### Thermodynamics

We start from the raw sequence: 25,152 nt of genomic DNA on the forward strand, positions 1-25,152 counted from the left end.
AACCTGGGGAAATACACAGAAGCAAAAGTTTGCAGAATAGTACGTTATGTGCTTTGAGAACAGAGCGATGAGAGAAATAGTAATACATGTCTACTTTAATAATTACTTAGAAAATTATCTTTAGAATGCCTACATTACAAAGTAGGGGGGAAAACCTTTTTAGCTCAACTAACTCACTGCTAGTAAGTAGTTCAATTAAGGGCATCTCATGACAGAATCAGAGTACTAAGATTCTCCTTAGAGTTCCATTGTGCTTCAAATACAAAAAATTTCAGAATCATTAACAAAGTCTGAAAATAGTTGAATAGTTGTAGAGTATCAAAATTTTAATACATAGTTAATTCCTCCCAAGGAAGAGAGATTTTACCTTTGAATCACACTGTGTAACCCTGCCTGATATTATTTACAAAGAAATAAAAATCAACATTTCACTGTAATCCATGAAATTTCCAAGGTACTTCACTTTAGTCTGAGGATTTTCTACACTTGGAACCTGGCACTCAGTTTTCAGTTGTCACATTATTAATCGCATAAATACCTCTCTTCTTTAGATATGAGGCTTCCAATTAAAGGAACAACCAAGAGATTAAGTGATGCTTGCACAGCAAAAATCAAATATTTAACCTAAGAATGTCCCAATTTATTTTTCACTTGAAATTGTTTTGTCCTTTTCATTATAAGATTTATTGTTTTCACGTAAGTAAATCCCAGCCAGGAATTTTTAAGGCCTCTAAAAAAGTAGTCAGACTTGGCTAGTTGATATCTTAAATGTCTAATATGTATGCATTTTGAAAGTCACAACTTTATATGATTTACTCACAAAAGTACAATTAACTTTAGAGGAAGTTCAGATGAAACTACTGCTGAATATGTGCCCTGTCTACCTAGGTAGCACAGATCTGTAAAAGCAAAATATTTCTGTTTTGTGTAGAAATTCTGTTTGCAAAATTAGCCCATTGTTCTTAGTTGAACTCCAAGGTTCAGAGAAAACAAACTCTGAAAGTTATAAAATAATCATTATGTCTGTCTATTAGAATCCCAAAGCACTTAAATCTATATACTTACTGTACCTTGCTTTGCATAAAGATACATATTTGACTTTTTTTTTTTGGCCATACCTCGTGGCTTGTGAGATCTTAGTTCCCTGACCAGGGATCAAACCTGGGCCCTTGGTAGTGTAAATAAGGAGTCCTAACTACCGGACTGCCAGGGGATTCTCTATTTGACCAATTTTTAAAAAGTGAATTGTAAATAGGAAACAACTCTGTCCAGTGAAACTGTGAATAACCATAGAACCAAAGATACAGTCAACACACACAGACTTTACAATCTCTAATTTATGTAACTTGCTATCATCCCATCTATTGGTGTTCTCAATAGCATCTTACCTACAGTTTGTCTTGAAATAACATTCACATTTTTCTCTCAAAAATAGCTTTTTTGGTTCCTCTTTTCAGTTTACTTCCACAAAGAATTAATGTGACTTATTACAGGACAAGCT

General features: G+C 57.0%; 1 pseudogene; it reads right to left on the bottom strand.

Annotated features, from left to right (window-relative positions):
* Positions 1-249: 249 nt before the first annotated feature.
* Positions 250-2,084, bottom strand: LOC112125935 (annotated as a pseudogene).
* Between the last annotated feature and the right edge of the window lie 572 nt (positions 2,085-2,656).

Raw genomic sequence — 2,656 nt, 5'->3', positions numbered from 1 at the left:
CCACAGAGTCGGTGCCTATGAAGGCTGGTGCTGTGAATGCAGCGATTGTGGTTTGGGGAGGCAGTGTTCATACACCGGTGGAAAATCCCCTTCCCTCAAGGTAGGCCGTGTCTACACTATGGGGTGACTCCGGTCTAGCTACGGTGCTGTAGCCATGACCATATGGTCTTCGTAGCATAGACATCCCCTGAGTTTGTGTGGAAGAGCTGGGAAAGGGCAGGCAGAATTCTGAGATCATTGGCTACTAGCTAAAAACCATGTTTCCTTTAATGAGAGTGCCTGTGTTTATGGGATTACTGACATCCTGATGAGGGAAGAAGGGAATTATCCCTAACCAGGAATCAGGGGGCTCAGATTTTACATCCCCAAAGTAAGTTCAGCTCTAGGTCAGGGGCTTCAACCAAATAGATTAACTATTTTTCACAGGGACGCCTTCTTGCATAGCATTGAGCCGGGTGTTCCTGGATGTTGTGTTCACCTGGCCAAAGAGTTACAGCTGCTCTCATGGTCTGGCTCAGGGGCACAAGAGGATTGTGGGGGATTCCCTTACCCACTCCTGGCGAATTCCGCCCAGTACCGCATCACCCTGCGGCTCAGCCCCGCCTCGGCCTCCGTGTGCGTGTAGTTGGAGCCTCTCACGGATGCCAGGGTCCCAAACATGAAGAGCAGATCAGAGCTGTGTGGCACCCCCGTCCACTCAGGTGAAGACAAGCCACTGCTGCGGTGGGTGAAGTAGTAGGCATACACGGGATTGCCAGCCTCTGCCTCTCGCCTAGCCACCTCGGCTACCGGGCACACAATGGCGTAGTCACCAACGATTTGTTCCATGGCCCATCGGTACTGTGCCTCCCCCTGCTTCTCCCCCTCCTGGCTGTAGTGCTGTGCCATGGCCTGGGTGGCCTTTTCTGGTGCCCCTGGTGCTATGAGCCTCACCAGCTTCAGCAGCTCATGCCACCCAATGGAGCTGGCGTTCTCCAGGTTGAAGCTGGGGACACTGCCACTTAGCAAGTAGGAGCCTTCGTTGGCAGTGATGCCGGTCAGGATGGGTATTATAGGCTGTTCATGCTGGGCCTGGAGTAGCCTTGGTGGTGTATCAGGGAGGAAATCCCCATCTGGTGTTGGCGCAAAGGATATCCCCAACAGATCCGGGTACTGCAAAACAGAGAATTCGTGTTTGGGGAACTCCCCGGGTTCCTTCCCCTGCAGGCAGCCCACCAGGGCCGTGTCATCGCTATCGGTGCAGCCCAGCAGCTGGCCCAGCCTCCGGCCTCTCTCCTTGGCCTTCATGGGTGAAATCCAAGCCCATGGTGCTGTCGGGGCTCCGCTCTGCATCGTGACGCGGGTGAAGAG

Pressure    Pressure is a measure of the force exerted per unit area on the boundaries of a substance (orsystem). It is caused by the collisions of the molecules of the substance with the boundaries ofthe system. As molecules hit the walls, they exert forces that try to push the walls outward. Theforces resulting from all of these collisions cause the pressure exerted by a system on itssurroundings. Pressure is frequently measured in units of lbf/in2 (psi).Pressure Scales    When pressure is measured relative to a perfect vacuum, it is called absolute pressure (psia);when measured relative to atmospheric pressure (14.7 psi), it is called gauge pressure (psig). Thelatter pressure scale was developed because almost all pressure gauges register zero when opento the atmosphere. Therefore, pressure gauges measure the difference between the pressure ofthe fluid to which they are connected and that of the surrounding air.If the pressure is below that of the atmosphere, it is designated as a vacuum. A perfect vacuumwould correspond to absolute zero pressure. All values of absolute pressure are positive, becausea negative value would indicate tension, which is considered impossible in any fluid. Gaugepressures are positive if they are above atmospheric pressure and negative if they are belowatmospheric pressure Pabs = Patm + Pgauge Pabs = Patm - Pvac Patm is atmospheric pressure, which is also called the barometric pressure. Pgauge is the gaugepressure, and Pvac is vacuum. Once again, the following examples relating the various pressureswill be helpful in understanding the idea of gauge versus absolute pressures. Temperature and Pressure Scales SummaryThe following properties were defined as follows.    • Temperature is a measure of the molecular activity of a substance.    • Pressure is a measure of the force per unit area exerted on the boundaries of asubstance (or system).The relationship between the Fahrenheit, Celsius, Kelvin, and Rankine temperature scaleswas described.    • Absolute zero = -460 °F or -273 °C    • Freezing point of water = 32 °F or 0 °C    • Boiling point of water = 212 °F or 100 °CConversions between the different scales can be made using the following formulas.    • °F = 32 + (9/5)°C    • °C = (°F - 32)(5/9)    • °R = °F + 460    • °K = °C + 273Relationships between absolute pressure, gauge pressure, and vacuum can be shownusing the following formulas.    • Pabs = Patm + Pgauge    • Pabs = Patm - Pvac Converting between the different pressure units can be done using the followingconversions.    • 14.7 psia = 408 inches of water    • 14.7 psia = 29.9 inches of mercury    • 1 inch of mercury = 25.4 millimeters of mercury    • 1 millimeter of mercury = 103 microns of mercury Energy    Energy is defined as the capacity of a system to perform work or produce heat.Potential Energy    Potential energy (PE) is defined as the energy of position. Using English system units, Energy, Work, and Heat Summary• Heat is described as energy in transit. This transfer occurson a molecular level as a result of temperature differences.The unit of heat is the British thermal unit (Btu).    Latent heat = the amount of heat added or removed to produce only aphase change.    Sensible heat = the heat added or removed that causes a temperature change.• The following properties were defined:    Specific enthalpy (h) is defined as h = u +Pn, where u is the specific internal energy(Btu/lbm) of the system being studied, P is the pressure of the system (lbf/ft2), and n isthe specific volume (ft3/lbm) of the system.    Entropy is sometimes referred to as a measure of the inability to do work for agiven heat transferred.Rev. Thermodynamic Systems and SurroundingsThermodynamics involves the study of various systems. A system in thermodynamics is nothingmore than the collection of matter that is being studied. A system could be the water within oneside of a heat exchanger, the fluid inside a length of pipe, or the entire lubricating oil system fora diesel engine. Determining the boundary to solve a thermodynamic problem for a system willdepend on what information is known about the system and what question is asked about thesystem.Everything external to the system is called the thermodynamic surroundings, and the system isseparated from the surroundings by the system boundaries. These boundaries may either be fixedor movable. In many cases, a thermodynamic analysis must be made of a device, such as a heatexchanger, that involves a flow of mass into and/or out of the device. The procedure that isfollowed in such an analysis is to specify a control surface, such as the heat exchanger tubewalls. Mass, as well as heat and work (and momentum), may flow across the control surface. Types of Thermodynamic Systems    Systems in thermodynamics are classified as isolated, closed, or open based on the possibletransfer of mass and energy across the system boundaries. An isolated system is one that is notinfluenced in any way by the surroundings. This means that no energy in the form of heat orwork may cross the boundary of the system. In addition, no mass may cross the boundary of thesystem.    A thermodynamic system is defined as a quantity of matter of fixed mass and identity uponwhich attention is focused for study. A closed system has no transfer of mass with itssurroundings, but may have a transfer of energy (either heat or work) with its surroundings.    An open system is one that may have a transfer of both mass and energy with its surroundings.Thermodynamic Equilibrium    When a system is in equilibrium with regard to all possible changes in state, the system is inthermodynamic equilibrium. For example, if the gas that comprises a system is in thermalequilibrium, the temperature will be the same throughout the entire system.Control Volume    A control volume is a fixed region in space chosen for the thermodynamic study of mass andenergy balances for flowing systems. The boundary of the control volume may be a real orimaginary envelope. The control surface is the boundary of the control volume.Steady State    Steady state is that circumstance in which there is no accumulation of mass or energy within thecontrol volume, and the properties at any point within the system are independent of time. Thermodynamic Process    Whenever one or more of the properties of a system change, a change in the state of the systemoccurs. The path of the succession of states through which the system passes is called thethermodynamic process. One example of a thermodynamic process is increasing the temperatureof a fluid while maintaining a constant pressure. Another example is increasing the pressure ofa confined gas while maintaining a constant temperature. Thermodynamic processes will bediscussed in more detail in later chapters.Cyclic Process    When a system in a given initial state goes through a number of different changes in state (goingthrough various processes) and finally returns to its initial values, the system has undergone acyclic process or cycle. Therefore, at the conclusion of a cycle, all the properties have the samevalue they had at the beginning. Steam (water) that circulates through a closed cooling loopundergoes a cycle.Reversible Process    A reversible process for a system is defined as a process that, once having taken place, can bereversed, and in so doing leaves no change in either the system or surroundings. In other wordsthe system and surroundings are returned to their original condition before the process took place.In reality, there are no truly reversible processes; however, for analysis purposes, one usesreversible to make the analysis simpler, and to determine maximum theoretical efficiencies.Therefore, the reversible process is an appropriate starting point on which to base engineeringstudy and calculation.    Although the reversible process can be approximated, it can never be matched by real processes.One way to make real processes approximate reversible process is to carry out the process in aseries of small or infinitesimal steps. For example, heat transfer may be considered reversibleif it occurs due to a small temperature difference between the system and its surroundings. Forexample, transferring heat across a temperature difference of 0.00001 °F "appears" to be morereversible than for transferring heat across a temperature difference of 100 °F. Therefore, bycooling or heating the system in a number of infinitesamally small steps, we can approximate areversible process. Although not practical for real processes, this method is beneficial forthermodynamic studies since the rate at which processes occur is not important.Irreversible Process    An irreversible process is a process that cannot return both the system and the surroundings totheir original conditions. That is, the system and the surroundings would not return to their original conditions if the process was reversed. For example, an automobile engine does not giveback the fuel it took to drive up a hill as it coasts back down the hill.    There are many factors that make a process irreversible. Four of the most common causes ofirreversibility are friction, unrestrained expansion of a fluid, heat transfer through a finitetemperature difference, and mixing of two different substances. These factors are present in real,irreversible processes and prevent these processes from being reversible.Adiabatic Process    An adiabatic process is one in which there is no heat transfer into or out of the system. Thesystem can be considered to be perfectly insulated.Isentropic Process    An isentropic process is one in which the entropy of the fluid remains constant. This will be trueif the process the system goes through is reversible and adiabatic. An isentropic process can alsobe called a constant entropy process.Polytropic Process    When a gas undergoes a reversible process in which there is heat transfer, the process frequentlytakes place in such a manner that a plot of the Log P (pressure) vs. Log V (volume) is a straightline. Or stated in equation form PVn = a constant. This type of process is called a polytropicprocess. An example of a polytropic process is the expansion of the combustion gasses in thecylinder of a water-cooled reciprocating engine.Throttling Process    A throttling process is defined as a process in which there is no change in enthalpy from stateone to state two, h1 = h2; no work is done, W = 0; and the process is adiabatic, Q = 0. To betterunderstand the theory of the ideal throttling process let’s compare what we can observe with theabove theoretical assumptions.    An example of a throttling process is an ideal gas flowing through a valve in midposition. Fromexperience we can observe that: Pin > Pout, velin < velout (where P = pressure and vel = velocity).These observations confirm the theory that hin = hout. Remember h = u + Pv (v = specificvolume), so if pressure decreases then specific volume must increase if enthalpy is to remainconstant (assuming u is constant). Because mass flow is constant, the change in specific volumeis observed as an increase in gas velocity, and this is verified by our observations. The theory also states W = 0. Our observations again confirm this to be true as clearly no"work" has been done by the throttling process. Finally, the theory states that an ideal throttlingprocess is adiabatic. This cannot clearly be proven by observation since a "real" throttlingprocess is not ideal and will have some heat transfer. First Law of Thermodynamics Summary    • The First Law of Thermodynamics states that energy can neither becreated nor destroyed, only altered in form.    • In analyzing an open system using the First Law of Thermodynamics, theenergy into the system is equal to the energy leaving the system.    • If the fluid passes through various processes and then eventually returnsto the same state it began with, the system is said to have undergone acyclic process. The first law is used to analyze a cyclic process.    • The energy entering any component is equal to the energy leaving thatcomponent at steady state.    • The amount of energy transferred across a heat exchanger is dependentupon the temperature of the fluid entering the heat exchanger from bothsides and the flow rates of thse fluids.    • A T-s diagram can be used to represent thermodynamic processes. Second Law of Thermodynamics Summary    • Planck’s statement of the Second Law of Thermodynamics is:It is impossible to construct an engine that will work in acomplete cycle and produce no other effect except the raising ofa weight and the cooling of a heat reservoir.    • The Second Law of Thermodynamics demonstrates that the maximum possibleefficiency of a system is the Carnot efficiency written as:h = (TH - TC)/TH    • The maximum efficiency of a closed cycle can be determined by calculating theefficiency of a Carnot cycle operating between the same value of high and lowtemperatures.    • The efficiency of a component can be calculated by comparing the workproduced by the component to the work that would have been produced by anideal component operating isentropically between the same inlet and outletconditions.    • An isentropic expansion or compression process will be represented as a verticalline on a T-s or h-s diagram. A real expansion or compression process will looksimilar, but will be slanted slightly to the right.    • Efficiency will be decreased by:            Presence of friction            Heat losses            Cycle inefficiencies Compression Processes Summary    • The ideal gas law can be used to determine how the properties of pressure,temperature, and volume will be related during compression processes.Pv = R T    • A fluid may be considered incompressible if one of two conditions is true:The fluid is a liquid.The fluid is a gas with a velocity greater than one-third of the speed ofsound in the gas.    • The work for certain types of processes can be determined as follows:        Constant pressure process W1-2 = P(DV)        Constant volume process W1-2 = V(DP)   Heat Transfer Terminology Summary*    Heat is energy transferred as a result of a temperature difference. *    Temperature is a measure of the amount of molecular energy containedin a substance.*    Work is a transfer of energy resulting from a force acting through adistance.*    The Second Law of Thermodynamics implies that heat will not transferfrom a colder to a hotter body without some external source of energy.*    Conduction involves the transfer of heat by the interactions of atoms ormolecules of a material through which the heat is being transferred.*    Convection involves the transfer of heat by the mixing and motion ofmacroscopic portions of a fluid.*    Radiation, or radiant heat transfer, involves the transfer of heat byelectromagnetic radiation that arises due to the temperature of a body.*    Heat flux is the rate of heat transfer per unit area.*    Thermal conductivity is a measure of a substance’s ability to transfer heatthrough itself.*    Log mean temperature difference is the DT that most accurately represents theDT for a heat exchanger.*    The local heat transfer coefficient represents a measure of the ability to transferheat through a stagnant film layer.*    The overall heat transfer coefficient is the measure of the ability of a heatexchanger to transfer heat from one fluid to another.*    The bulk temperature is the temperature of the fluid that best represents themajority of the fluid which is not physically connected to the heat transfer site.   Radiant Heat Transfer Summary*    Black body radiation is the maximum amount of heat that can betransferred from an ideal object.*    Emissivity is a measure of the departure of a body from the ideal blackbody.*    Radiation configuration factor takes into account the emittance andrelative geometry of two objects.   Heat Exchangers Summary*    Heat exchangers remove heat from a high-temperature fluid byconvection and conduction.*    Counter-flow heat exchangers typically remove more heat thanparallel flow heat exchangers.*    Parallel flow heat exchangers have a large temperature difference atthe inlet and a small temperature difference at the outlet.*    Counter-flow heat exchangers have an even temperature differenceacross the heat transfer length.*    Regenerative heat exchangers improve system efficiency byreturning energy to the system. A non-regenerative heat exchangerrejects heat to the surroundings.*    The heat transfer rate for a heat exchanger can be calculated usingthe equation below.˙Q=Uo* Ao* DTlm   Boiling Heat Transfer Summary    • Nucleate boiling is the formation of small bubbles at a heat transfer surface. Thebubbles are swept into the coolant and collapse due to the coolant being asubcooled liquid. Heat transfer is more efficient than for convection.    • Bulk boiling occurs when the bubbles do not collapse due to the coolant beingat saturation conditions.    • Film boiling occurs when the heat transfer surface is blanketed with steambubbles and the heat transfer coefficient rapidly decreases.    • Departure from nucleate boiling (DNB) occurs at the transition from nucleate tofilm boiling.    • Critical heat flux (CHF) is the heat flux that causes DNB to occur.   Heat Generation Summary    • The power generation process in a nuclear core is directly proportional to thefission rate of the fuel and the thermal neutron flux present.    • The thermal power produced by a reactor is directly related to the mass flow rateof the reactor coolant and the temperature difference across the core.    • The nuclear enthalpy rise hot channel factor is the ratio of the total kW heatgeneration along a fuel rod with the highest total kW, to the total kW of theaverage fuel rod.    • The average linear power density in the core is the total thermal power dividedby the active length of the fuel rods.    • The nuclear heat flux hot channel factor is the ratio of the maximum heat fluxexpected at any area to the average heat flux for the core.    • The total heat output of a reactor core is called the heat generation rate.    • The heat generation rate divided by the volume of fuel will give the averagevolumetric thermal source strength.   Decay Heat Summary*    Decay heat is the amount of heat generated by decay of fissionproducts after shutdown of the facility.*    The amount of decay heat is dependent on the reactor’s powerhistory.*    Methods for removing decay heat usually fall into one of thefollowing categories.        - Closed loop systems, where coolant is circulated between thereactor and a heat exchanger in a closed loop. The heatexchanger transfers the decay heat to the fluid in the secondaryside of the heat exchanger.        - Once through systems, where coolant from a source is injectedinto the reactor core. The decay heat is transferred from the fuelassemblies into the coolant, then the coolant leaves the reactor andis either collected in a storage structure or released to theenvironment.*    The limits for decay heat are calculated to prevent damage to thereactor core